The challenge now is to make the link between the when the laws were enacted to civic activists were taking action – either to change the laws or get existing laws enforced. Some of these inevitably relate to slum clearances. Strange to think now but just over 100 years ago, some of Cambridge’s most popular shopping streets were miserable slums. Petty Cury is but one example.

Cambridge’s post-war story

Again, these haven’t been digitised, but there are a series of lifestyle magazines in the archives that were published from the 1960s-1990s. It’s a fascinating read at a time of huge social change – something the county clearly struggled with as many old buildings were demolished. And some longtime problems had some radical solutions too – this from 1968.

Have a look at this article and the embedded video. In the same year, the Cambridge Ring Road (unbuilt) along with the city’s traffic problems were discussed. The list of events is also revealing – including listing societies that I never knew existed but which have been going on for over half a century – such as the Cambridge Cactus Club.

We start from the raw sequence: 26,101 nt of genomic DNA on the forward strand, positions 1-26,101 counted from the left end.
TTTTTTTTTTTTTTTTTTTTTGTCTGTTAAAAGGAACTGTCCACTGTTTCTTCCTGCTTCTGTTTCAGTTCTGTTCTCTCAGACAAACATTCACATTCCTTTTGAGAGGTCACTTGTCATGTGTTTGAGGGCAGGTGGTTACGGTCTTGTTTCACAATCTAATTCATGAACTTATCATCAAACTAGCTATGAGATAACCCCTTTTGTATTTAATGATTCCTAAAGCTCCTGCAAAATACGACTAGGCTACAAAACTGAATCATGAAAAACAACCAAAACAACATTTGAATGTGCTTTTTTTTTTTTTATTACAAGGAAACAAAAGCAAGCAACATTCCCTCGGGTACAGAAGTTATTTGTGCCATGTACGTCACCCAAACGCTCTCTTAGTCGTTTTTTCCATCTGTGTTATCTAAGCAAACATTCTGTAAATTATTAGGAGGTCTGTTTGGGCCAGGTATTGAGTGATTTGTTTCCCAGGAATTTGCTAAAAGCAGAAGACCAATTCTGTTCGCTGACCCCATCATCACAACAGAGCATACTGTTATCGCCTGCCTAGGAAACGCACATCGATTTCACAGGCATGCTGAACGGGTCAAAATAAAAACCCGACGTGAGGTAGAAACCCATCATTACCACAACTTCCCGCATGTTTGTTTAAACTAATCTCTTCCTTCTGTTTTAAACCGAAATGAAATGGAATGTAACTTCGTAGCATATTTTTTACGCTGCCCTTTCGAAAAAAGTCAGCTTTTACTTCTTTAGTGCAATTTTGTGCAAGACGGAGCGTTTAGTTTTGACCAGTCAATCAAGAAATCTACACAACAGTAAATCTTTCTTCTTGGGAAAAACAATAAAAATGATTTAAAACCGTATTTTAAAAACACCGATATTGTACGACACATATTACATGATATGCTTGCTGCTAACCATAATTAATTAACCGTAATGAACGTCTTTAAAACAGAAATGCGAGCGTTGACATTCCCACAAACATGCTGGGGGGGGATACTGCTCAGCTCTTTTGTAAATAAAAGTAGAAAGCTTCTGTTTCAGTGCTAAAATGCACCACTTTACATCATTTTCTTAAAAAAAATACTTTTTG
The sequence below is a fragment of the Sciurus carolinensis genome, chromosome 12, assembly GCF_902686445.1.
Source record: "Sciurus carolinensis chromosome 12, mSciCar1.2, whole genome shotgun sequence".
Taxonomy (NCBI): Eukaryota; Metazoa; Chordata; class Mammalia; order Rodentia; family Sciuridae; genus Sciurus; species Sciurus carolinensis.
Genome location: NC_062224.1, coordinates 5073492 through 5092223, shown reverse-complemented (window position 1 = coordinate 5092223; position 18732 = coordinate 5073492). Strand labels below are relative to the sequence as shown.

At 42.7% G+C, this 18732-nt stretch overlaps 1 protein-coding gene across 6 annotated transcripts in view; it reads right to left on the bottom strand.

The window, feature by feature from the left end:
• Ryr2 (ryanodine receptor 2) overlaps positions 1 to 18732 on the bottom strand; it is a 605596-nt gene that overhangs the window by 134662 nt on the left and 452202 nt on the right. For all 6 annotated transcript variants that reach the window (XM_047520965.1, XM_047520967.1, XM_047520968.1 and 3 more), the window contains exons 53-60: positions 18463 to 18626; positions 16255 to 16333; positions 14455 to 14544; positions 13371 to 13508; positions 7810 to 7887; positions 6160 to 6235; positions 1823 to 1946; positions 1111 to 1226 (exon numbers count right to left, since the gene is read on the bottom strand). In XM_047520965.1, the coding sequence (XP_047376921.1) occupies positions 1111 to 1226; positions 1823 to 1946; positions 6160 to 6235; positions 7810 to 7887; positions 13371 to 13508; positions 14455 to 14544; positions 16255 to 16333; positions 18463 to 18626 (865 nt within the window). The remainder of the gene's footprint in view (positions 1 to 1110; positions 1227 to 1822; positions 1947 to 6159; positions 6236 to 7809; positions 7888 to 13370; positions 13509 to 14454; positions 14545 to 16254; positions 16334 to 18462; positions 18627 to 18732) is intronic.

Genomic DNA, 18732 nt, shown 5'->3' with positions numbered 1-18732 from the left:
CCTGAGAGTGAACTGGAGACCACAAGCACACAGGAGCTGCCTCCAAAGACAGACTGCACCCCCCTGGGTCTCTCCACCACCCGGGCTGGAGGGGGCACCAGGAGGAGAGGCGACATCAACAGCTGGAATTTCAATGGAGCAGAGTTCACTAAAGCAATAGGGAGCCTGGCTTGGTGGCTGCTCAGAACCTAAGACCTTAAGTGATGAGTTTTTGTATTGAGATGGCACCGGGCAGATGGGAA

It’s in these monthly magazines that you also get pointers to things that were opened as brand new at the time – the University Graduate Centre by the Mill Pond through to major political upheavals of the time, such as the reorganisation of Cambridge’s schools. Prior to the late 1960s, local councils would provide a limited number of scholarships to local fee paying schools such as The Perse. Changes to the law meant that The Perse went fully independent rather than going fully comprehensive in the state system.

Making use of the research our forbears have already done

That in part is how I see it. Why re-write the whole thing when re-publishing and publicising is a much better route? And one that can be done in a manner that could not have been imagined by the people writing the original articles at the time. That said, it is some of the longest-serving and most well-known members of Cambridge’s local history community who are the most prominent advocates of digital history. Mike Petty’s digitisation of his notes at is essential for neighbourhood studies. Allan Brigham’s Town not Gown Tours FB page is one that links our civic past to contemporary local issues – and often controversial planning issues too.

Just as I see digitising our archives as being essential, I also see a lot of scope in republishing/reprinting and publicising long lost books – something that seems to be more common these days – and a much welcome development too.